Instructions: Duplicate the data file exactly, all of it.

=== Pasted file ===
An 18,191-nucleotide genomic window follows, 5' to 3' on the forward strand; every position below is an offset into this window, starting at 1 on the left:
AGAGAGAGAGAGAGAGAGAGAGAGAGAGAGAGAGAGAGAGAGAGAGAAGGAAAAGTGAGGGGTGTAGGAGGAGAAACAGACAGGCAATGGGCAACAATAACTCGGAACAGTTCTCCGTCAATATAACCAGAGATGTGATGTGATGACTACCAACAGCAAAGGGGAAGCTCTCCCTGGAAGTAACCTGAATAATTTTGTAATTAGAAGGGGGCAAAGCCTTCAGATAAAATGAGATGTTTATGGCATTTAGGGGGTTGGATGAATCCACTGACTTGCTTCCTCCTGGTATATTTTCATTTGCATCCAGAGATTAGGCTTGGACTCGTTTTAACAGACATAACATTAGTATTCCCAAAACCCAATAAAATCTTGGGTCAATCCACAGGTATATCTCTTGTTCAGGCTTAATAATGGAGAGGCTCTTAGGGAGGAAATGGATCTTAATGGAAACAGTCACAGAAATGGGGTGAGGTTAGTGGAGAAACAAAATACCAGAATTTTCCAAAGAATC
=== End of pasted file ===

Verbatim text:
An 18,191-nucleotide genomic window follows, 5' to 3' on the forward strand; every position below is an offset into this window, starting at 1 on the left:
AGAGAGAGAGAGAGAGAGAGAGAGAGAGAGAGAGAGAGAGAGAGAGAAGGAAAAGTGAGGGGTGTAGGAGGAGAAACAGACAGGCAATGGGCAACAATAACTCGGAACAGTTCTCCGTCAATATAACCAGAGATGTGATGTGATGACTACCAACAGCAAAGGGGAAGCTCTCCCTGGAAGTAACCTGAATAATTTTGTAATTAGAAGGGGGCAAAGCCTTCAGATAAAATGAGATGTTTATGGCATTTAGGGGGTTGGATGAATCCACTGACTTGCTTCCTCCTGGTATATTTTCATTTGCATCCAGAGATTAGGCTTGGACTCGTTTTAACAGACATAACATTAGTATTCCCAAAACCCAATAAAATCTTGGGTCAATCCACAGGTATATCTCTTGTTCAGGCTTAATAATGGAGAGGCTCTTAGGGAGGAAATGGATCTTAATGGAAACAGTCACAGAAATGGGGTGAGGTTAGTGGAGAAACAAAATACCAGAATTTTCCAAAGAATC